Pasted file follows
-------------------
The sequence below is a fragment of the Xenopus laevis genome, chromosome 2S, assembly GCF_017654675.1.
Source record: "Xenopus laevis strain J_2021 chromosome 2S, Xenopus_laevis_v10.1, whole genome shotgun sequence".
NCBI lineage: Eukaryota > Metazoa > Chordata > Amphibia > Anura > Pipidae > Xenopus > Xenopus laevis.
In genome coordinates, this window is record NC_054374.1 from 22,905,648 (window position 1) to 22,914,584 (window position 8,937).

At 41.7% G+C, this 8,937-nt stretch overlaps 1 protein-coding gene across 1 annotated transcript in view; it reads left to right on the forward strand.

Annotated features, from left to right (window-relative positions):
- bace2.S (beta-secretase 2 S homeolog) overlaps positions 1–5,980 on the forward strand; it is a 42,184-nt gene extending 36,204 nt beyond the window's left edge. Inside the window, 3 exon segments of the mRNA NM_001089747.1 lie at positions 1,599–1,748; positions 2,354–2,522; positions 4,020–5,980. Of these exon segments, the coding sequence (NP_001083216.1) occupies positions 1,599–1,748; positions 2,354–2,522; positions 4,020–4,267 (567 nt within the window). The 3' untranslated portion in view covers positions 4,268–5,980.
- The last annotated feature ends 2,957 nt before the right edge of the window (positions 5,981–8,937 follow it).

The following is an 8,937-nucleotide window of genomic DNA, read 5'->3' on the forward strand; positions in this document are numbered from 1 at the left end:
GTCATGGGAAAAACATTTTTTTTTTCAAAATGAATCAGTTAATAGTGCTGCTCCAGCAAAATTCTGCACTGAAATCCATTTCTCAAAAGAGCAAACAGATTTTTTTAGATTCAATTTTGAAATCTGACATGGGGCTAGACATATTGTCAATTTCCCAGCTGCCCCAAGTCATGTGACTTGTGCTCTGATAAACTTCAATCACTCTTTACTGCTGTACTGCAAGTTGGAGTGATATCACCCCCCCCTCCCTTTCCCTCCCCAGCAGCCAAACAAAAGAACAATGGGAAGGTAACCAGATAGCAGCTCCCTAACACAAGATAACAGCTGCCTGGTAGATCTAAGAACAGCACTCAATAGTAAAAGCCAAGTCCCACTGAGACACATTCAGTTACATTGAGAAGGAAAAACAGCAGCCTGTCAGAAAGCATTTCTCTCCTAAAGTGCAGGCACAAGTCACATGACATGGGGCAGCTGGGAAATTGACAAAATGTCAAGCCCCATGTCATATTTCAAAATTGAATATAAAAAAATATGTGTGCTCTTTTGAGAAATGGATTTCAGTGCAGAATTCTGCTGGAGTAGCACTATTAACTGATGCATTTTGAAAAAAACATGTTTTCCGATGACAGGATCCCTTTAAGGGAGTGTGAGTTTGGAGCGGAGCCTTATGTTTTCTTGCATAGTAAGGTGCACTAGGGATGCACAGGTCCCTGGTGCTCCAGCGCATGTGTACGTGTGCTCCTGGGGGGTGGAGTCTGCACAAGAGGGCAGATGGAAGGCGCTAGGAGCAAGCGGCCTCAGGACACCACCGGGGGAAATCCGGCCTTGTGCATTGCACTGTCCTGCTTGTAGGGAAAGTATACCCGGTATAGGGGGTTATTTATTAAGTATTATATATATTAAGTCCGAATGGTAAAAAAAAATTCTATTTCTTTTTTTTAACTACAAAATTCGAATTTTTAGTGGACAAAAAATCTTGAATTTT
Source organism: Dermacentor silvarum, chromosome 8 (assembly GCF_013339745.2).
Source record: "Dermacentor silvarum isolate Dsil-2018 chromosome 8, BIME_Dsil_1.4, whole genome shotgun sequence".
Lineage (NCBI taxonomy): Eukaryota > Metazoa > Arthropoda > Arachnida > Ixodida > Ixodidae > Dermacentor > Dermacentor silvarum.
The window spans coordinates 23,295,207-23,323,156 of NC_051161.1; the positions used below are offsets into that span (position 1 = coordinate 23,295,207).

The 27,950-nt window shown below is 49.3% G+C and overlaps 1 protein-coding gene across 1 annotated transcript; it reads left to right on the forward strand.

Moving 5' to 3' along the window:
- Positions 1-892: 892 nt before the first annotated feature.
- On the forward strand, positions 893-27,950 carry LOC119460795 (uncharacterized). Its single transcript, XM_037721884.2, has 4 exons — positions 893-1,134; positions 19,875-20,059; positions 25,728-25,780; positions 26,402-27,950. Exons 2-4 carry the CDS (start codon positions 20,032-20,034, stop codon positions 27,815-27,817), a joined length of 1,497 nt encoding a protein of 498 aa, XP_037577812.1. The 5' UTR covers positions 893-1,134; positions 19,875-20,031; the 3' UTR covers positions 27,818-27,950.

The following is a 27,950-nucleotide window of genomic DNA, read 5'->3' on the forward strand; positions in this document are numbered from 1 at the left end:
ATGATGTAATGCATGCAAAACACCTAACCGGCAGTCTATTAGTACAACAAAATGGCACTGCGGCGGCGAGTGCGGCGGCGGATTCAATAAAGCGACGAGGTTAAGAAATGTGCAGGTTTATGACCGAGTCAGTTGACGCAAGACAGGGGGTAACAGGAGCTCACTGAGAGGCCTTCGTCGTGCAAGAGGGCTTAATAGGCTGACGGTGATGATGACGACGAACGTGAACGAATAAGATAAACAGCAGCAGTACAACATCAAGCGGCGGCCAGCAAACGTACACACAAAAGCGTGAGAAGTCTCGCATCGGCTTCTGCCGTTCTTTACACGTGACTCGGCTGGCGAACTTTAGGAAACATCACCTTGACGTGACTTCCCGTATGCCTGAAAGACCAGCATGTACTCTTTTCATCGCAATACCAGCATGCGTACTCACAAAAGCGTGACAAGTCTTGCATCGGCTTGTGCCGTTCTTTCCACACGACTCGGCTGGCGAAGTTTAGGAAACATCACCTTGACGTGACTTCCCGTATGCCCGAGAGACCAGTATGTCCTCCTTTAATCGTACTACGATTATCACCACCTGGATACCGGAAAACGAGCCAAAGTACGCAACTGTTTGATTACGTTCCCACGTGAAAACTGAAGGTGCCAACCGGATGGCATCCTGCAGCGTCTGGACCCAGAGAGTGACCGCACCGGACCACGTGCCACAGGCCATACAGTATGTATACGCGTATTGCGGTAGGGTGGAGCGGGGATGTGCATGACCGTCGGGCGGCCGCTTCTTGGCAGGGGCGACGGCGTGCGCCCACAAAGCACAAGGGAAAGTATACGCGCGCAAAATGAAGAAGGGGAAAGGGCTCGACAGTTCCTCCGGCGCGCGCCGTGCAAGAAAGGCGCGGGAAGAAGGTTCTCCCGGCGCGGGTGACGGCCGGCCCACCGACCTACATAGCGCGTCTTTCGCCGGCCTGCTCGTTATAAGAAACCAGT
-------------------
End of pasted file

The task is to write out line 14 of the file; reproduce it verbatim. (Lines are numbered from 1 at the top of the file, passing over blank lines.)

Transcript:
The window spans coordinates 23,295,207-23,323,156 of NC_051161.1; the positions used below are offsets into that span (position 1 = coordinate 23,295,207).